Diplomat and ex-Chief of Staff to President Muhammadu Buhari, Prof. Ibrahim Gambari, has narrated how ex-President Olusegun Obasanjo 1991 lost out in the race to become the Secretary-General of the United Nations.
Gambari revealed that Obasanjo’s military background disqualified him from being selected by the countries with veto power.
He stated this on Wednesday at the public presentation of the biography of the first African UN Secretary-General, the late Boutros Boutros-Ghali, who assumed office in 1991 but served only one term till 1996.
The book, the first historical biography of the Egyptian diplomat in English, was written by Prof. Adekeye Adebajo and titled Boutros Boutros-Ghali: Afro-Arab Prophet, Pharaoh, and Pope.
The book launch, held at the Nigerian Institute of International Affairs on Victoria Island, had Ambassador Martin Uhomoibhi as the reviewer.
Also present was the NIIA Director General, Prof. Eghosa Osaghae.
Reminiscing on the event leading to the choice of the late Boutros-Ghali as the US Secretary General in 1991, Gambari said he recalled how some envoy told him: “Your candidate (Olusegun Obasanjo) has no chance in hell of becoming secretary.”
He said, “I asked: ‘What do you mean? He is the most qualified former head of state, handed over power voluntarily to civilians, and was head of the group that led to the process of the end of apartheid.’
“He said ‘No. Listen carefully, when we, the big ones, are looking for a Sec Gen, the emphasis is on the secretary and not on the general.’ A very profound statement.
“The thing was that the veto ruling power wanted somebody they could dictate to, not a general, who would be giving them orders. Sometimes they think they are getting a secretary but they end up getting a general.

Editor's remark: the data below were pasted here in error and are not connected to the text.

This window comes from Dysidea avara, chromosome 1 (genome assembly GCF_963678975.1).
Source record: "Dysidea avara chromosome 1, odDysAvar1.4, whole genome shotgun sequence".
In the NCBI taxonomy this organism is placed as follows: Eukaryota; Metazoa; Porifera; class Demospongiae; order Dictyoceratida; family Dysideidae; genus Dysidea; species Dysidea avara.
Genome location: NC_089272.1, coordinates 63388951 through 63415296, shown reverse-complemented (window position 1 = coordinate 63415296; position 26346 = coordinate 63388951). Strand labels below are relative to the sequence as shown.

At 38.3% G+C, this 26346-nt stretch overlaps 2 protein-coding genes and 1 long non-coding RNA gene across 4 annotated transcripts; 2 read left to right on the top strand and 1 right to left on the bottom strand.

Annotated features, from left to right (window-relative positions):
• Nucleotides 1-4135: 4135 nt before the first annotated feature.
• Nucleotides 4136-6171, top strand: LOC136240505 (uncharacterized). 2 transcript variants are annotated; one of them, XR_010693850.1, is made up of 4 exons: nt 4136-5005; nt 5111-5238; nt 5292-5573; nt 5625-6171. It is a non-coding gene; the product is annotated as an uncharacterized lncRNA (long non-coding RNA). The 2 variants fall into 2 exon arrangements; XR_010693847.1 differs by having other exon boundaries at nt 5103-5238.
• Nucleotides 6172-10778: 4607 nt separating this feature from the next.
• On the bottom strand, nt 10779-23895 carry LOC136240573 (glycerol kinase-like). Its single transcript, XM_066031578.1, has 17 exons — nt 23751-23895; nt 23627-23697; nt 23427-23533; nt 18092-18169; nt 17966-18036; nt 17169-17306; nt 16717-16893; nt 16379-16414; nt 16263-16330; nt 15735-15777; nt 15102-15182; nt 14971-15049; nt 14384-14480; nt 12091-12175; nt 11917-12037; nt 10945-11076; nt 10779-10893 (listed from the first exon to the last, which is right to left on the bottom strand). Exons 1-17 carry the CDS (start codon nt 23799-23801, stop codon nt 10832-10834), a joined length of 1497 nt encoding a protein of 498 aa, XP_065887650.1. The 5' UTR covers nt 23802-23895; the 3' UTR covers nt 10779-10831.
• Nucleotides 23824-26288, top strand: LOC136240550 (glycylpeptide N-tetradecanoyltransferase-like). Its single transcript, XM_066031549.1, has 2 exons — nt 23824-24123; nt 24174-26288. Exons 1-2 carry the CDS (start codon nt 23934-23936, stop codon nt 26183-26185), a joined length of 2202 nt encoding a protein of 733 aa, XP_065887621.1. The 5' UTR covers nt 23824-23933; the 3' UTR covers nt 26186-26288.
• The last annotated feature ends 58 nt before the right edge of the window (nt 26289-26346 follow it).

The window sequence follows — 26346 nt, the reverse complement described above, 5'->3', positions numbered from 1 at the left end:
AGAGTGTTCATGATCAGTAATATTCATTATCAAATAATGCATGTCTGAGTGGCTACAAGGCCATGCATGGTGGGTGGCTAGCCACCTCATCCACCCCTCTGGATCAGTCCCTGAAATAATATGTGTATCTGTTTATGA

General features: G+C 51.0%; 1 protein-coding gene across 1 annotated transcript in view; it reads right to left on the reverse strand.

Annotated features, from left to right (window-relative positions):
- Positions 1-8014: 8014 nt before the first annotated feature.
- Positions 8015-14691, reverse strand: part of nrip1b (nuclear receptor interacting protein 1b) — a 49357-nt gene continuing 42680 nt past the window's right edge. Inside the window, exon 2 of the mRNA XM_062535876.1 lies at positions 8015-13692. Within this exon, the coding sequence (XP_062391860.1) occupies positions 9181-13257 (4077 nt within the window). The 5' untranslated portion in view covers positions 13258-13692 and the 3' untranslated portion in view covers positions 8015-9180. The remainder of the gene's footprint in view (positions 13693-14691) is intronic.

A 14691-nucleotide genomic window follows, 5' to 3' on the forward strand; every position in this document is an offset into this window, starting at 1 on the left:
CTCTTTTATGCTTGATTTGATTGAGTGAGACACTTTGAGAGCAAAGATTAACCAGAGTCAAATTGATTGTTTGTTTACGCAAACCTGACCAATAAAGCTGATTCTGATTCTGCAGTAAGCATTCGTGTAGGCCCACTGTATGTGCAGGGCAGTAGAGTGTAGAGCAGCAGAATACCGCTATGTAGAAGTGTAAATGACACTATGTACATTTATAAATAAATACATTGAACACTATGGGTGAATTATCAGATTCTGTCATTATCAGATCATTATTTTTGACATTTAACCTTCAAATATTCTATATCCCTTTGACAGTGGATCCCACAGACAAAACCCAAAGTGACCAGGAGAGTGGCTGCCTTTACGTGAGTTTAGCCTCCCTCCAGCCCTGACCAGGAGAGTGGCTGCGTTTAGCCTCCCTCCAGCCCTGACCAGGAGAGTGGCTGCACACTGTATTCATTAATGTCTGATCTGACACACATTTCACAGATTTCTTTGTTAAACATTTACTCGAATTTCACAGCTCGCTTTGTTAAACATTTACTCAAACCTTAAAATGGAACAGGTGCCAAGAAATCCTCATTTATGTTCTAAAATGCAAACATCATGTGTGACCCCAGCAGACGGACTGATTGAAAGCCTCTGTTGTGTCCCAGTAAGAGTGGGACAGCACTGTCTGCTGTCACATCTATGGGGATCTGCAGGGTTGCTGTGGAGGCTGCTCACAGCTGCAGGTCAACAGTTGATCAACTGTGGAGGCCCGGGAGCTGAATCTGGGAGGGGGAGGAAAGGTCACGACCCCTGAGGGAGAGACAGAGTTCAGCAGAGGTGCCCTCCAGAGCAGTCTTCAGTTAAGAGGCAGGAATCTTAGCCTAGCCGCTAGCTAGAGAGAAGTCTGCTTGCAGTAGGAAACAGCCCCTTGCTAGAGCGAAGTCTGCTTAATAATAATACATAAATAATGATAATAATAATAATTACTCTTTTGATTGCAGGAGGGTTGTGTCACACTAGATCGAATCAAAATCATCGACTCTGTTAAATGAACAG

“Ghali, who they thought would be a secretary turned out to be a general and Koffi Annan, who they thought was a secretary turned out to be a general.
“When you turn out to be different from what the big powers want, they do something about it. Boutros-Ghali was not given a second term, and Koffi Annan was nearly forced to retire over frivolous charges.”
Gambari described his relationship with the late Boutros-Ghali as ‘up close and personal,” adding that apart from being the first UN Secretary-General from the African continent, he was also the first Post-Cold War Secretary General but encountered difficulty organising a security council meeting that had all the heads of states as delegates.
“He hardly had a meeting of the security council where the chief delegates were the heads of states of those member states.”
Gambari also touched on the high and low points of Boutros-Ghali’s career, saying the 1994 Rwanda genocide was the low point of his career.
He said, “It was under his watch that the UN failed to respond adequately and to prevent genocide and when it was happening, the big powers also did nothing.”
The author, Adebajo, explaining the reason for the title of the book, said Boutros-Ghali acted as a peace-making prophet in terms of being the de-facto foreign minister of Egypt during the peace treaty between Egypt and Israel between 1977 and 1981.